the Americas and in the Western Hemisphere, so thank you all 
very much for your testimony today.
    Mr. Murphy. Thank you. I want to follow up with a couple of 
questions, as well. First of all, with regard to this you're 
recommending, obviously, abstain from travel, abstain from 
other contact here. Does anyone know if airlines, and cruise 
ships, and travel agents are spreading that word, as well? 
Professor Gostin?
    Mr. Gostin. They have not yet, but what we saw with Ebola 
was that even before governments were implementing policies, 
the airline industry was doing that. This is a major financial 
issue for the industry, as well, particularly again because of 
the large travel to the Olympics and others, people canceling 
their flights, so I think it's very important for the United 
States Government and other governments to work with the 
airline industry to make sure that they follow the best public 
health advice.
    Mr. Murphy. Certainly advise that. Mr. Conlon, with regard 
to this, many times people travel to areas and then go to a 
resort area. One would assume that there would be some 
different sort of vector control there versus another part of 
the community. Do you have any advice on that?
    Mr. Conlon. In places in the Caribbean that do have vector 
control capabilities in the resort areas, it tends to be rather 
problematic, even more so than in the United States. I would 
recommend that people, and particularly males that are going 
into this area, utilize EPA registered repellants. They do work 
against all these mosquitoes, and they just need to follow 
label recommendations. But I would caution everyone to make 
sure they're EPA registered. There's a lot of mosquito 
repellant products out there that have rather iffy data sets 
supporting them, so EPA has taken into consideration that 
they're safe to use and they're effective at least four hours 
when utilized properly. What you do is you reduce human 
mosquito contact, no problem with the disease.
    Mr. Murphy. So it isn't just the matter of looking at what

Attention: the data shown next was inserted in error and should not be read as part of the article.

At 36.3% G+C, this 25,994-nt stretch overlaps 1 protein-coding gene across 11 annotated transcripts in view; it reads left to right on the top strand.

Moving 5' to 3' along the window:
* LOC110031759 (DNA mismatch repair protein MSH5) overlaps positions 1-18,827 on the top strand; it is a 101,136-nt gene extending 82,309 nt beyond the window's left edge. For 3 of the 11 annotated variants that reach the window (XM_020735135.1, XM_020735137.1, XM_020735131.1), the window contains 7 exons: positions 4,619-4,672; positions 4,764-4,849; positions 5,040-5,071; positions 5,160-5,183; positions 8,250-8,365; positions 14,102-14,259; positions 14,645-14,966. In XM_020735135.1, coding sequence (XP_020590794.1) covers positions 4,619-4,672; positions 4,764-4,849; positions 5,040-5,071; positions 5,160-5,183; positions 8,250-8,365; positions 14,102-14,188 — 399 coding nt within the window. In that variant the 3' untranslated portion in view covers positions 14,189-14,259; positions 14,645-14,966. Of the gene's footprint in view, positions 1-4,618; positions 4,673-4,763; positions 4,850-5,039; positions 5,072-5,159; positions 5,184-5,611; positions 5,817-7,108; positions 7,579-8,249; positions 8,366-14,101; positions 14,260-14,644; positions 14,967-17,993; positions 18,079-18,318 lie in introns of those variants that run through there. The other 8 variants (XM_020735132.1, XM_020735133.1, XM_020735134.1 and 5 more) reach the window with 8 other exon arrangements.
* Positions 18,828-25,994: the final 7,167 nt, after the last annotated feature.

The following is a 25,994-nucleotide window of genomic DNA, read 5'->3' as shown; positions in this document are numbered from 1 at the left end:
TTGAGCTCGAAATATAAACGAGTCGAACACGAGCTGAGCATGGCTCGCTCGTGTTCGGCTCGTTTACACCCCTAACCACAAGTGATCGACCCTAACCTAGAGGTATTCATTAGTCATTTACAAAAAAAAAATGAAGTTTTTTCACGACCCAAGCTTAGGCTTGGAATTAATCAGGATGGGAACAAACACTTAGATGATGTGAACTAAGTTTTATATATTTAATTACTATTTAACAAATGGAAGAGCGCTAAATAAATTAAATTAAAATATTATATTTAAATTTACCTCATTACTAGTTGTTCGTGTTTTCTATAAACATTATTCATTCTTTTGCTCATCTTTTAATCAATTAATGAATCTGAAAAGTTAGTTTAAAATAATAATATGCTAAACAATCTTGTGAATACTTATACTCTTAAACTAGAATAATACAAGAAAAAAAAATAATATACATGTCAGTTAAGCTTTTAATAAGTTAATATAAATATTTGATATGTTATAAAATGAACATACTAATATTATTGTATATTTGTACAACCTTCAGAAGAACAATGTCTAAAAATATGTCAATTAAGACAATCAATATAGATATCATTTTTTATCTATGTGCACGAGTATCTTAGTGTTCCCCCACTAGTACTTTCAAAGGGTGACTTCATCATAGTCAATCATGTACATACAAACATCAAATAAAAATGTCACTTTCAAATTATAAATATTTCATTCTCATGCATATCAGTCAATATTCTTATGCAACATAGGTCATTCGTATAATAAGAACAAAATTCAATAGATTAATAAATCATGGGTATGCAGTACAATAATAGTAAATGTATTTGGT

islands and countries to avoid, but it doesn't necessarily give 
me confidence that even if it is a four or five star resort 
that they necessarily have full vector control. And if you 
still go there, to use some sort of mosquito repellant, so 
there's multiple levels.
    Mr. Conlon. Absolutely. And I would also say that if you're 
going to a resort that's got an 18-story hotel you can find 
Aedes aegypti at 18 stories. They go up through the elevator 
shafts.
    Mr. Murphy. OK. In your testimony you also noted the 
American Mosquito Control Association is currently developing 
guidelines specifically geared towards aegypti and albopictus. 
What will these guidelines focus on, and when will they be 
ready, and how do you see them being put to use?
    Mr. Conlon. Well, hopefully, we're going to get them ready 
by about April, but one can never know when you're talking 
about dealing with volunteers. We're specifically going to try 
to shift our control paradigms and our recommendations from 
reactive, which is oftentimes larvicide. Larvicide are not 
going to be the answer with this mosquito, primarily because we 
generally use larvicide because the larvae are contained in a 
small area, they're easy to get at, they're easy to kill, and 
then they spread out as adults, and make it difficult for us to 
deal with them with regard to adulticides. In the case of this 
mosquito, though, larvicide are not going to be the answer 
because they're occurring in the same area where the adults 
are, so you might as well kill the adults in addition to. So 
we're going to focus more on the adulticide issues, we're going 
to focus more on trying to get community support, elicit 
community support to get rid of the habitat. This is a human 
problem. This not necessarily an Aedes aegypti problem. We're 
creating the problem, and we need to be conversant in creating 
the solution, as well.
    Mr. Murphy. All right, thank you. Dr. Sheffield, what do we 
know currently about the risk of a Zika infection passing from 
an asymptomatic mother to a child during pregnancy? It can 
still happen?
    Dr. Sheffield. We think it can. There haven't been 
excellent documented cases yet of an asymptomatic mother 
passing to an infant, or passing to her fetus. That being said, 
we are assuming that it could happen, and so the 
recommendations are the same whether you're symptomatic or 
asymptomatic.
    Mr. Murphy. And, again, that's something the OB and the 
pediatricians should always in screening questions, where have 
you been? So how frequently should pregnant women who could 
have had an asymptomatic Zika infection be tested for the 
virus?
    Dr. Sheffield. So right now when a pregnant woman comes 
back from a Zika-affected area, we're doing the initial test. 
We're doing the PCR, RT-PCR if she is symptomatic. If she is 
asymptomatic, we are doing the IGM and the plaque-reducing 
neutralizing antibody test. If that is negative, we still are